The Toilet Papers

by Chris Miller

From the September, 1971 issue of National Lampoon

The air of my studio roiled with the sweet scent of pigment. My hands were slick to the wrists, my clothing splotched and smeared. I was tired but elated. The painting was finished and very, very good.

Some artists will tell you they are incompetent to judge their own work. Once complete, their painting seems to have come from elsewhere. I didn't paint it, man, they say, I just painted it down. Not me. I'd painted that painting and knew with certainty it was the best thing I'd ever put on plaster.

My school is chiaroscuro frescoes, whatever that means. The barely completed one, lustrous in the late-afternoon sun, was a slow explosion of moody swirls called In a Brown Study. The more I stared, the more excited I became. My first totally abstract work was a creation of high inspiration, even genius. It would strike my critics dumb.

I was applying my signature (a palm print in the southeast corner) when Oh Horseshit, my head Big One and harshest critic, threw open the door and began addressing me in his strange guttural language. He broke off abruptly as I stepped back from the wall. He stared. I held my breath, watching his eyes for that glint of recognition, wishing to cherish those few seconds during which he would first grasp the magnitude of what he was seeing.

"Jumping Jesus!" He spun. "Helen! The little asshole's wiping his shit on the wall again!"

His tone of voice told all. I felt no surprise when he rushed me under his arm to the stink room, crudely tore off my Pamper, and slammed me onto the water pit. Thus confined, I listened through the closed door as Big Bumps, my other Big One, scrubbed into nothingness something even a bow-wow would recognize as deservedly eternal. After a time, she began to make loud retching noises and I took my mind elsewhere. I mean, enough is enough.

Ignoring as best I could the sensation of icy void beneath my bumbum and the cold sweat already dotting my plastic-sheathed willie (which had, as usual, been placed in the descending tunnel at the front of the seat), I wondered wearily how I had erred. I mean, I try as hard as the next guy to be open and responsive to criticism. I had watched Oh Horseshit's every gesture, analyzed Big Bumps' facial expressions until my head spun. For the thousandth time in the past week, the old cliché went through my head: communicating with Big Ones may be difficult, but, with perseverance, it's impossible. What possible need of theirs could be filled by such wanton destruction of beauty? Were they merely Philistines or was it something deeper, more sinister? I hoped not the latter, but that anyone, even Big Ones, could prefer Mother Goose lithographs to my paintings was hard to swallow.

Yes, Mother Goose lithographs. Can you imagine what it's like, lying around day after day being smiled at benevolently by Little Miss Muffet, Bo Peep, and Georgie Porgie? And if that's not enough, for a color scheme they chose powder blue! Dull, dull, dull!

Brown, that's the color --- rich, deep, filled with secret fire, the color of earth, mahogany, and chocolate. And moo.

Hard to believe that at one time I had been unaware of moo's potential! Until last Monday, my sole use of moo had been to squish it pleasingly between the cheeks of my buttocks. In fact, until Monday, I hadn't been a painter at all, but an architect, creating elaborate maquettes for developments, heliports, and shopping centers --- out of blocks.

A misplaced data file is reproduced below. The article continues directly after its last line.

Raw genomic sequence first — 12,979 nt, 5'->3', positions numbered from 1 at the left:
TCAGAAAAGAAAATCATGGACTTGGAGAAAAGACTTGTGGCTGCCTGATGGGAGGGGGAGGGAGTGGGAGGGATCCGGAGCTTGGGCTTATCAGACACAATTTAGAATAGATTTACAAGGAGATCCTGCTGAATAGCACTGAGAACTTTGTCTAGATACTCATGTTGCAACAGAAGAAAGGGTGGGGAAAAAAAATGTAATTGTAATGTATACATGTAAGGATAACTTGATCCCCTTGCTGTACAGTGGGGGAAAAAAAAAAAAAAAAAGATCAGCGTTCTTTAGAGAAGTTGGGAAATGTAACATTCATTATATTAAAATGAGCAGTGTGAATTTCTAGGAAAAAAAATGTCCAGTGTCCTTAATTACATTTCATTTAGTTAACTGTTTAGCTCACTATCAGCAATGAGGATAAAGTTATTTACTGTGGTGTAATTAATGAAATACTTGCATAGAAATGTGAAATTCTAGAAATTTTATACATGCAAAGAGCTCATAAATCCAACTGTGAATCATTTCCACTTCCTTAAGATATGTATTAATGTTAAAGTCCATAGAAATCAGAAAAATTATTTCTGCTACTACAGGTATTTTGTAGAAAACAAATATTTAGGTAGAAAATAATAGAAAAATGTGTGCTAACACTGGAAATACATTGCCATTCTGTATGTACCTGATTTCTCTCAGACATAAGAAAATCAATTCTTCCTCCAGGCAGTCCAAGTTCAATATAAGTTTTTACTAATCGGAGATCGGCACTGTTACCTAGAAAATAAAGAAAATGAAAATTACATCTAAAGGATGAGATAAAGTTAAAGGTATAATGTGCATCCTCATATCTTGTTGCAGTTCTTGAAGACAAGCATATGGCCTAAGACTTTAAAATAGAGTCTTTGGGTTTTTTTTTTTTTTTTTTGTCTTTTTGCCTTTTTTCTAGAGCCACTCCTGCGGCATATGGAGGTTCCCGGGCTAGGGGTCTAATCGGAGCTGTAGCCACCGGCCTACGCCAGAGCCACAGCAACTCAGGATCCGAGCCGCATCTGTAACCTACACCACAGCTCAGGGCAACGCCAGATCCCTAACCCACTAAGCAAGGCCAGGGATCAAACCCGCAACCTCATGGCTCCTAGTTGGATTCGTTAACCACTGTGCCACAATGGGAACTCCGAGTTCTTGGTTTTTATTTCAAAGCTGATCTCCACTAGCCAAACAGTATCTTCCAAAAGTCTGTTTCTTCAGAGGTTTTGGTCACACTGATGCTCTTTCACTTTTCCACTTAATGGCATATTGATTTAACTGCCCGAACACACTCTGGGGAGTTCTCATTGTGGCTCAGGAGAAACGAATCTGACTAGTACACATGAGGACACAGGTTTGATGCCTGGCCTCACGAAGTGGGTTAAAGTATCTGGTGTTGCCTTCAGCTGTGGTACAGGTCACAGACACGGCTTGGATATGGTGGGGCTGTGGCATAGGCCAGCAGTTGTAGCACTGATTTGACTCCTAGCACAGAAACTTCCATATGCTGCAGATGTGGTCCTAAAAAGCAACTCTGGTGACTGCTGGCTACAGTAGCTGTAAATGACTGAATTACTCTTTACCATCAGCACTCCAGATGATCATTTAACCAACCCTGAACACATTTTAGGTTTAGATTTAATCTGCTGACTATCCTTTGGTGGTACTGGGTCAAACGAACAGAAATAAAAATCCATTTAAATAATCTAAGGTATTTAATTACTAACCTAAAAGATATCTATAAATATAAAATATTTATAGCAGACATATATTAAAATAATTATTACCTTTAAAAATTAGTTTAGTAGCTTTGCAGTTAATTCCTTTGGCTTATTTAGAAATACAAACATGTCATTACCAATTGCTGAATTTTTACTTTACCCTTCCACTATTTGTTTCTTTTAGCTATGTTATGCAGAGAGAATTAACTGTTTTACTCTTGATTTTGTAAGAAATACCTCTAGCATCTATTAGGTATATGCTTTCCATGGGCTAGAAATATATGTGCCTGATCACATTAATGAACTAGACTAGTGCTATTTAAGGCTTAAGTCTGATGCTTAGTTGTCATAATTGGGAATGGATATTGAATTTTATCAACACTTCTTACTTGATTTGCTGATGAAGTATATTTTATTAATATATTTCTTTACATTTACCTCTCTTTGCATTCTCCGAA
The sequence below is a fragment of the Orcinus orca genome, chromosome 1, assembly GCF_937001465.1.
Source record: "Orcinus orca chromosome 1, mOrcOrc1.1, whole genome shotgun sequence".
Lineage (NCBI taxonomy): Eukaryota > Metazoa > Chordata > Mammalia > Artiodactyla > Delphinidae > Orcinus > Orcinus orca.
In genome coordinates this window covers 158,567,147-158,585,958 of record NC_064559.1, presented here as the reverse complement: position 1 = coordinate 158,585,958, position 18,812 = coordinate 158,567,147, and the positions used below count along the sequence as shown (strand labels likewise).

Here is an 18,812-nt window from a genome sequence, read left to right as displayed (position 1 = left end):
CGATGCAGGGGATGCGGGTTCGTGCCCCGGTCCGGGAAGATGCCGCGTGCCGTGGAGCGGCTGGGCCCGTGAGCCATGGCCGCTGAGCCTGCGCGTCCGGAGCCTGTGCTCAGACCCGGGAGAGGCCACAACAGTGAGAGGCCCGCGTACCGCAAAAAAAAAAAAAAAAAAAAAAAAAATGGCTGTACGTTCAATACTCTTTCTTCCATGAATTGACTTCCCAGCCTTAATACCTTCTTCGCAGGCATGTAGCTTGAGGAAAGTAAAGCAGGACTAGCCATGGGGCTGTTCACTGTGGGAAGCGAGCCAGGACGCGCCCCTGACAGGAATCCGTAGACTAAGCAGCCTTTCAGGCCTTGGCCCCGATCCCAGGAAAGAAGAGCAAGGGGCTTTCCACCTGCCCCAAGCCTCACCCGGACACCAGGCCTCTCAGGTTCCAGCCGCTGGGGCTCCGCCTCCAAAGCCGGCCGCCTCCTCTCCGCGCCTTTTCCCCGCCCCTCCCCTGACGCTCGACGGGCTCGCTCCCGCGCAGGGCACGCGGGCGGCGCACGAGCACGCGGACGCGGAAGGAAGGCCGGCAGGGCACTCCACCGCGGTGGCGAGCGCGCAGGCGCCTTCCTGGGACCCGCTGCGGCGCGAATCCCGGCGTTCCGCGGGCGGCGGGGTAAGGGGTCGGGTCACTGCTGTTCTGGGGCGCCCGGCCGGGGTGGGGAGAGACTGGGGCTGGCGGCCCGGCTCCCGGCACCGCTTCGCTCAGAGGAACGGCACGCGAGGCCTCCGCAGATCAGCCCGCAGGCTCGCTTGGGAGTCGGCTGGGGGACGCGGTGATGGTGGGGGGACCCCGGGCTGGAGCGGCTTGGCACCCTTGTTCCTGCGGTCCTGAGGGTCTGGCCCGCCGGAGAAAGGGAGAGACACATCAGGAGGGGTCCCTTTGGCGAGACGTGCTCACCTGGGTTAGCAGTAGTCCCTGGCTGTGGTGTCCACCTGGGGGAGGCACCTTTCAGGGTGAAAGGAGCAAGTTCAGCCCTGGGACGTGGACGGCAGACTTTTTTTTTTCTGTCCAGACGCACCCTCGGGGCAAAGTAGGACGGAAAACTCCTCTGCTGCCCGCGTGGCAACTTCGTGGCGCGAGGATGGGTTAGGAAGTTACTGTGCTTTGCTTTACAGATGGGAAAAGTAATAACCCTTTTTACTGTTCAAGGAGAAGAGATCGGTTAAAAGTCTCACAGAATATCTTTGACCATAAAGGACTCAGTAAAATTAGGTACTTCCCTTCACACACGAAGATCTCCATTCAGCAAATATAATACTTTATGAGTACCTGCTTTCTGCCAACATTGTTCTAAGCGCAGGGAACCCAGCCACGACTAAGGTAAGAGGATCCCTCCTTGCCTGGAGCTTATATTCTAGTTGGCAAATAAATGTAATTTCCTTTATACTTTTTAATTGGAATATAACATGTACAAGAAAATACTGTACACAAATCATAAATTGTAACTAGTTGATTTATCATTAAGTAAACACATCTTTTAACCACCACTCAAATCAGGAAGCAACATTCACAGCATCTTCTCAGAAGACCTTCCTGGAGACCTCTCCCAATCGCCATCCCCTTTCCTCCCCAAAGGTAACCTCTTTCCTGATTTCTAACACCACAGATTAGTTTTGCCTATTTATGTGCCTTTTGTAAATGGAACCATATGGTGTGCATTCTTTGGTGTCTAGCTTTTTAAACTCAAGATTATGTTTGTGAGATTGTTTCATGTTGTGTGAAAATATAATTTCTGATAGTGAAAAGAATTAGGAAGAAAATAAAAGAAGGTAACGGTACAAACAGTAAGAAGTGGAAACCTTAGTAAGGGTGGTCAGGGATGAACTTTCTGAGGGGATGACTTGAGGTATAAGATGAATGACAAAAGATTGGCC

So, on Monday afternoon, I was constructing a series of modular towers. Around little-hand-on-four, the door to my studio opened and in walked Broad Buns, the Big One who lives next door, bearing Fishface, who unfortunately lives there with her. Smiling ingenuously, she deposited him on the floor in front of me, as if he were a present.

The second she left to join Big Bumps, I swept my blocks with my arm to another part of the room. Fishface's manner unsettles me. He spends most of his time staring into space and making random noises, his small balding head bobbing like a dashboard decoration. His most highly developed skill is the blowing of foam around his tongue, which protrudes far more often than good taste dictates. I believe he may be a defective.

After a time, his vacant stares and dangling strand of drool made me nervous and I went down the hall to see Big Bumps about my late-afternoon bottle. When I didn't get quite the response I'd been hoping for (she threw a shoe at me), I returned angrily to my studio where, to my shock and dismay, I found that Fishface had one of my blocks and was about to put it in his mouth!

I decided to kill the little fuck. But, as I advanced on him, he leapt into a sudden animal crouch before the block pile, baring his pink, rubbery gums and hissing. I'd never seen him move so fast. Retreating to a safe distance, I looked for something to throw but found nothing. My small body began to tremble with frustration. Then I remembered moo!

There's usually a couple of tubes of it knocking around my Pamper. I reached in, found two relatively unmashed pieces, wound up, and let fly. My second shot nailed him between the eyes. Not bad for someone who's soft all over and still falls down a lot!

At first, following the loud, liquid impact, Fishface crouched unmoving, though his face fell and his hisses ceased abruptly. Then, in slow motion, he toppled backwards onto his bumbum. His mouth opened until it seemed to fill his face and emitted a thin, piercing shriek, like a peanut whistle.

Five seconds later, Broad Buns burst through my door like a demonic choochoo, Big Bumps hot on her heels. When they saw Fishface's browned countenance, they stopped short. Big Bumps made teeth at Broad Buns. Broad Buns did not make teeth at Big Bumps. She tucked Fishface under her arm and strode from the room. Neither she nor Big Bumps, who ran after her, noticed that the little bastard still had my D-G-M-R-Anteater-Panda block.